physical evidence found in the Somerville
    "I can't talk about the analysis
    results." Boutilier said because there
    are some things we know that we don t
    want the suspects to know we know "
    State police theorize, however, that
    Belanger's disappearance could be
    linked to am argument with other
    hunters over ownership of a deer

    Boutilier acknowledged that the
    motive is thin but added ' People have
    committed homicide after arguing
    about who's going to pay for a drink

  4. #4
    Texaskowgirl Guest

    Default Re: Ludger Belanger, 25, Missing from Somerville ME, 1975 - Hunter

    11/27/76 ... snippet

    ........By late August,
    Boutilier said sufficient evidence had
    been gathered to make arrests in the
    case, if a body was found
    Boutilier explained finding Belanger's
    body is not essential before making an
    arrest on charges of homicide, but it
    would give more weight to the evidence
    police now have "We still don't really
    have enough to take this tocourt without
    a body." he added
    In recent months Boutilier said divers
    searched "all the lakes, brooks and
    quarries for that general area of
    Washington all the way to the Camden-
    Rockland area' with no success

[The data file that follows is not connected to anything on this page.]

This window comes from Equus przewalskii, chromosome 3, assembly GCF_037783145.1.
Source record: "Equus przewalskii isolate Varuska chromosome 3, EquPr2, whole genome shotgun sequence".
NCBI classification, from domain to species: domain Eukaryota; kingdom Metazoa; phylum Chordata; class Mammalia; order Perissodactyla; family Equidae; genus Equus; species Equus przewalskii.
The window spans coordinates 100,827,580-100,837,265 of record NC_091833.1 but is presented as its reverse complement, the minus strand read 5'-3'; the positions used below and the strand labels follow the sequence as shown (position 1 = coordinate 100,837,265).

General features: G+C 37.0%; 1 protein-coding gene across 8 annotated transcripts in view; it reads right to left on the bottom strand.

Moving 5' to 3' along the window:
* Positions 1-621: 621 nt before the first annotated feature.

Fnday Boutilier again said There is
    a strong indication of foul play "
    He said their investigations have
    shown that Belanger was a hardworking'
    family man, with "nothing
    detrimental about his lifestyle That
    the hunter would have left his family
    voluntarily ' just didn t make sense".
    Bouliher added
    Boutilier said "We've found indications
    that he did shoot a deer and was
    apparently dragging it out of the woods,
    when he accepted a ride in an
    "The marks just ended It appeared
    somebody gave him and the deer a ride
    — and we haven't seen anybody since

  5. #5

    Default Re: Ludger Belanger, 25, Somerville ME, 1975 - Hunter Likely Killed for Deer!

    Does anyone know if they found who killed Debra Dill in Litchfield Maine in 1975?

  6. #6

    Default Re: Ludger Belanger, 25, Somerville ME, 1975 - Hunter Likely Killed for Deer!

    I don't know, but do you have any details ? I'd be interested in hearing about it.

  7. #7

    Default Re: Ludger Belanger, 25, Somerville ME, 1975 - Hunter Likely Killed for Deer!

    Since I asked that question, I found out that they did convice a guy named Michael Boucher back in the 1980s. I actually worked with the guy at Bert's restaurant when he was a cook there. I was just a teenager at the time but remember it all very well as my friend's father found her body one sunday am on the way out of his road.

  8. #8

    Default Re: Ludger Belanger, 25, Somerville ME, 1975 - Hunter Likely Killed for Deer!